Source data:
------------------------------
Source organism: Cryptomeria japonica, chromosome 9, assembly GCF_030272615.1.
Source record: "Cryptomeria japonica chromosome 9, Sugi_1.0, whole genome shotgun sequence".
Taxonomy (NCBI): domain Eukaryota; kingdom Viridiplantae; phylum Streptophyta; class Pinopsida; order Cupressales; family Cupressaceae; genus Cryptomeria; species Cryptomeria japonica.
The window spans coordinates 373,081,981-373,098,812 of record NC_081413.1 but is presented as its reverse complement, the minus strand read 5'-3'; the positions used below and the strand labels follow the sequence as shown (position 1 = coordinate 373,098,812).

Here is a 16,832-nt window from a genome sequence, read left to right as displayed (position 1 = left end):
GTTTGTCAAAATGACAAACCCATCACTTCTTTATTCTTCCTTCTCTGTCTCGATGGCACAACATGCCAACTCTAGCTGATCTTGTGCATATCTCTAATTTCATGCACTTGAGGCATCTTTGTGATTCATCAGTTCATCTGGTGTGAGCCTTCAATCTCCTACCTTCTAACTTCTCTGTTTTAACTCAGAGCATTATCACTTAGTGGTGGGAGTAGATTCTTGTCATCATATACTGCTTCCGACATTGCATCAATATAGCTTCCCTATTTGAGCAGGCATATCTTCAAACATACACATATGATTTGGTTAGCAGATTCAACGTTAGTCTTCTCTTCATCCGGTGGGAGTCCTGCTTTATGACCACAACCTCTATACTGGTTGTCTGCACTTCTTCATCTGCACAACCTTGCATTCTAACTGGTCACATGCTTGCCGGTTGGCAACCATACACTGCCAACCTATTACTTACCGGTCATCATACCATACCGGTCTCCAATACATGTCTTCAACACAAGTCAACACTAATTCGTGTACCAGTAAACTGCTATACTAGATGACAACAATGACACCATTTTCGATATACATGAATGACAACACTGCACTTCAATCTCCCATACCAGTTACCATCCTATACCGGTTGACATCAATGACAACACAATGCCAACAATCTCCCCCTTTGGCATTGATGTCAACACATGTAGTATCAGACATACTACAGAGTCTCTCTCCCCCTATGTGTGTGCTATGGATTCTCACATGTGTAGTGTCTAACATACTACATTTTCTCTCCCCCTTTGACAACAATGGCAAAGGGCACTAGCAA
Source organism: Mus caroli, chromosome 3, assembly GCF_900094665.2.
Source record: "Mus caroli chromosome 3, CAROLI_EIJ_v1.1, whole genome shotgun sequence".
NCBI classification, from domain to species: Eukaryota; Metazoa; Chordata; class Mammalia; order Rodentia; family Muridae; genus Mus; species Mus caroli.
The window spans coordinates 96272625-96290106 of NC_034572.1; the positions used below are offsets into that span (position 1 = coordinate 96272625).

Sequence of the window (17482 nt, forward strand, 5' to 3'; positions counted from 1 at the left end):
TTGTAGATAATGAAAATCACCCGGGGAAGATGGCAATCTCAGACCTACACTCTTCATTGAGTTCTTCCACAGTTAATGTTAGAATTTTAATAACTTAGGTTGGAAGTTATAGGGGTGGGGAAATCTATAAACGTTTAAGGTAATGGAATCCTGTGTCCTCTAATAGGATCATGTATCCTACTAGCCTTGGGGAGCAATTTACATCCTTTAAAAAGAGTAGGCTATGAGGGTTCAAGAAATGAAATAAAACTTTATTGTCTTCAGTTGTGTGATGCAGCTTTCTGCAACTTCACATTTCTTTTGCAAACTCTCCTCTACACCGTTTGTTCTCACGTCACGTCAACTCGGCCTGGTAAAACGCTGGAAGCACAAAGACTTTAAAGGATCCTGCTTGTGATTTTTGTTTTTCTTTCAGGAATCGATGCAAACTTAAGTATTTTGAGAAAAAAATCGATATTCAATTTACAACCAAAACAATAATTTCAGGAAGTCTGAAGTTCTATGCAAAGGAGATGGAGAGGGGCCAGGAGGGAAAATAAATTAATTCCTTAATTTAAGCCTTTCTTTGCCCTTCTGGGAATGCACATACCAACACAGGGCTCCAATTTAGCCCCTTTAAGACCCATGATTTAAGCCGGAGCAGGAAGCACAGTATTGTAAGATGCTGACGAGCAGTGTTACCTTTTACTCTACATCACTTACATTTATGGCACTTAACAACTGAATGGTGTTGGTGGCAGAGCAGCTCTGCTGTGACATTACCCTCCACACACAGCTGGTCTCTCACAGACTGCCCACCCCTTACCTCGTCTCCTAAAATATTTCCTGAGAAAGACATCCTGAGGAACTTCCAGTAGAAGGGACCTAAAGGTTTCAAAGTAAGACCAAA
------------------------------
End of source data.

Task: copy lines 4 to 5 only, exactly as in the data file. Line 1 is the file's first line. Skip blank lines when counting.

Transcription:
The window spans coordinates 373,081,981-373,098,812 of record NC_081413.1 but is presented as its reverse complement, the minus strand read 5'-3'; the positions used below and the strand labels follow the sequence as shown (position 1 = coordinate 373,098,812).

Here is a 16,832-nt window from a genome sequence, read left to right as displayed (position 1 = left end):